(Last Updated on September 26, 2015 by Editor)
Vice President Emmerson Mnangagwa has cemented his status as heir apparent to 91-year-old Robert Mugabe after getting close allies appointed to important cabinet posts and securing the tasks of reforming the economy and legal system.
A secretive confidante nicknamed “Crocodile” in the Shona language, Mnangagwa was appointed Mugabe’s official deputy in December after the sacking of Joice Mujuru, who had held the position for 10 years.
Mugabe has reshuffled his cabinet three times in the last nine months to purge Mujuru supporters and end factional fights over an eventual successor. Each time, Mnangagwa allies have secured cabinet posts.
With his right-hand-man, July Moyo, leading operations at Zanu-PF party headquarters and with what is believed to be the backing of the military top brass, Mnangagwa is the closest to power.
“He will have to contend with various forces…he has many obstacles to overcome. Having said that, he is the most strategically located to take over,” said Eldred Masunungure, political science lecturer at the University of Zimbabwe.
“He is a close ally and confidante of the president for a long time.”
Under Mugabe, the only leader Zimbabwe has known since independence in 1980, the economy hit a deep recession from 1999-2008, with inflation reaching 500 billion percent amid widespread food shortages. It has yet to fully recover.
Critics accuse Mugabe’s government, which has been seizing white-owned commercial farms since 2000, of trampling on basic rights, undermining the rule of law and ignoring court rulings against the veteran leader’s administration.
Now overseeing efforts to revitalise the moribund economy and align laws to a new constitution, Mnangagwa’s supporters say he is undergoing a presidential apprenticeship.
“He is well set to be the next president. It is a matter of time now,” an insider in Mnangagwa’s group, who has known him since the 1970s independence war, told Reuters.
Insular and reclusive, Mnangagwa is given to bursts of eccentricity and colourful prose when addressing rallies, and lacks the charisma of his boss, but associates say he is a shrewd and calculating operator who gets the job done.
Government sources told Reuters Mnangagwa had nudged Mugabe to re-engage the West and supported Finance Minister Patrick Chinamasa’s efforts to clear Zimbabwe’s arrears with foreign creditors despite dissent from some cabinet colleagues.
In an interview with London-based New African magazine in August, Mnangagwa exhibited the traits of hardliner, but also sought to portray himself as pro-business.
“A leader must not take the people where they want to go, but where they ought to go, whether the people or the leader want it or not, or whether it is hard or not,” Mnangagwa said.
He said Zimbabwe should attract foreign investors and allow easy movement of capital, but added: “There is a danger of losing ourselves if we become too liberal.”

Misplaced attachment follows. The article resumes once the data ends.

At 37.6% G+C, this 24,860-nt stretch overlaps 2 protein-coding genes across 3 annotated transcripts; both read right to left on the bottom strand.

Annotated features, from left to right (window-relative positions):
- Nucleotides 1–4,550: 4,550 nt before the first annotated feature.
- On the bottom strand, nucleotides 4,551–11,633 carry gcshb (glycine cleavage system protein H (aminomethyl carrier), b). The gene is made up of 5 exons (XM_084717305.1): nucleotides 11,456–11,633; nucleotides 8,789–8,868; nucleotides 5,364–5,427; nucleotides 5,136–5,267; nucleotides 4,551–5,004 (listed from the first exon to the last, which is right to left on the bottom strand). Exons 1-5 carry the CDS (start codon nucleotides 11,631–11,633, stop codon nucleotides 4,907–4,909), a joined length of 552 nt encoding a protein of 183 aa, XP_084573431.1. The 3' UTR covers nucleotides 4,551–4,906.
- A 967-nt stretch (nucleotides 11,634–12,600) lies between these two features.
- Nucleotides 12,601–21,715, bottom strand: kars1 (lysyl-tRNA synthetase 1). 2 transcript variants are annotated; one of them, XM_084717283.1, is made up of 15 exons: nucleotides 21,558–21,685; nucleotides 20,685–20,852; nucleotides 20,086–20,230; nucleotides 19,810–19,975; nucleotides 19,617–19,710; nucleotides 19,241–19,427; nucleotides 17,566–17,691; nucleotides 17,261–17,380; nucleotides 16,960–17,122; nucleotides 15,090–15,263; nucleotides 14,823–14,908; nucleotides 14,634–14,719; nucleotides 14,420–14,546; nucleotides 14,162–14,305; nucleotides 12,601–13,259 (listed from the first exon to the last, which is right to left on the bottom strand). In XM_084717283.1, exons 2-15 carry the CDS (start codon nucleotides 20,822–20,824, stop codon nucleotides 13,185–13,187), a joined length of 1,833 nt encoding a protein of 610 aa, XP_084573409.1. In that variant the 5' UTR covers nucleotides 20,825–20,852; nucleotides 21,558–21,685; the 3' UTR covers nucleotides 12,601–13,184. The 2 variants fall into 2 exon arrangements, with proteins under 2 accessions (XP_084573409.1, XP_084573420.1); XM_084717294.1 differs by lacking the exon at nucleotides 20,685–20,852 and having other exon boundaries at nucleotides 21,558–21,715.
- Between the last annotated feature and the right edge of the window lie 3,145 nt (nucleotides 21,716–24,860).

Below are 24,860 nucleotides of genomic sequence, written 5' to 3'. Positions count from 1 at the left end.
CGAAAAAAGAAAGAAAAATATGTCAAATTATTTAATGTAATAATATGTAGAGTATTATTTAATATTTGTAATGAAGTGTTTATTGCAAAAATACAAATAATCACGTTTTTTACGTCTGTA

Mnangagwa, who declined a Reuters interview request, denies being the automatic successor, not surprising given Mugabe’s ruthlessness towards anyone who shows a whiff of ambition.
For Mugabe, Mnangagwa is a safe pair of hands. He has known him for 52 years through colonial jail, the 1970s liberation war and successive cabinets since 1980, except between 2000 and 2005 when he served as parliament speaker.
At a function at his farm in central Zimbabwe last year, Mnangagwa likened himself to a man who, at the royal court, picks food from the king’s teeth after a meal – implying a cosy relationship with Mugabe.
He also said his Crocodile nickname relates to his good timing when he was leader of a group of freedom fighters known as the Crocodile Gang which carried out acts of sabotage against the white minority government in the early 1960s.
“You know the traits of a crocodile, don’t you? It strikes at the appropriate time,” he told New African magazine.
But the road to State House will not be totally smooth.
Over the last year, Mugabe’s wife Grace has burst into politics and emerged as a Zanu-PF power broker in her own right.
A group of younger Zanu-PF politicians, known as G-40, is floating the idea of a Mugabe life presidency while urging Grace to enter the succession race to thwart Mnangagwa.
“Grace operates in the shadow of the president. She should be regarded as a king- or queen-maker and it would be imprudent if Mnangagwa was to cross her path at this stage,” said Masunungure.
Another big concern for the Mnangagwa camp is Mugabe’s seeming ability to defy the ageing process, including his professed wish to contest the next election in 2018, by which time he will be 94.
If he completed that term, Mugabe would be 99 and Mnangagwa 81 – hardly the ideal age at which to take up the reins.
Nor would he be assured of victory, given the long-standing questions about his role in a crackdown by an elite North Korean-trained brigade in the early and mid-1980s against rebels loyal to Joshua Nkomo, Mugabe’s main political rival.
Mnangagwa was security minister during the so-called Gukurahundi offensive when 20 000 civilians, most of them from the minority Ndebele tribe in western Zimbabwe, were killed, according to rights groups.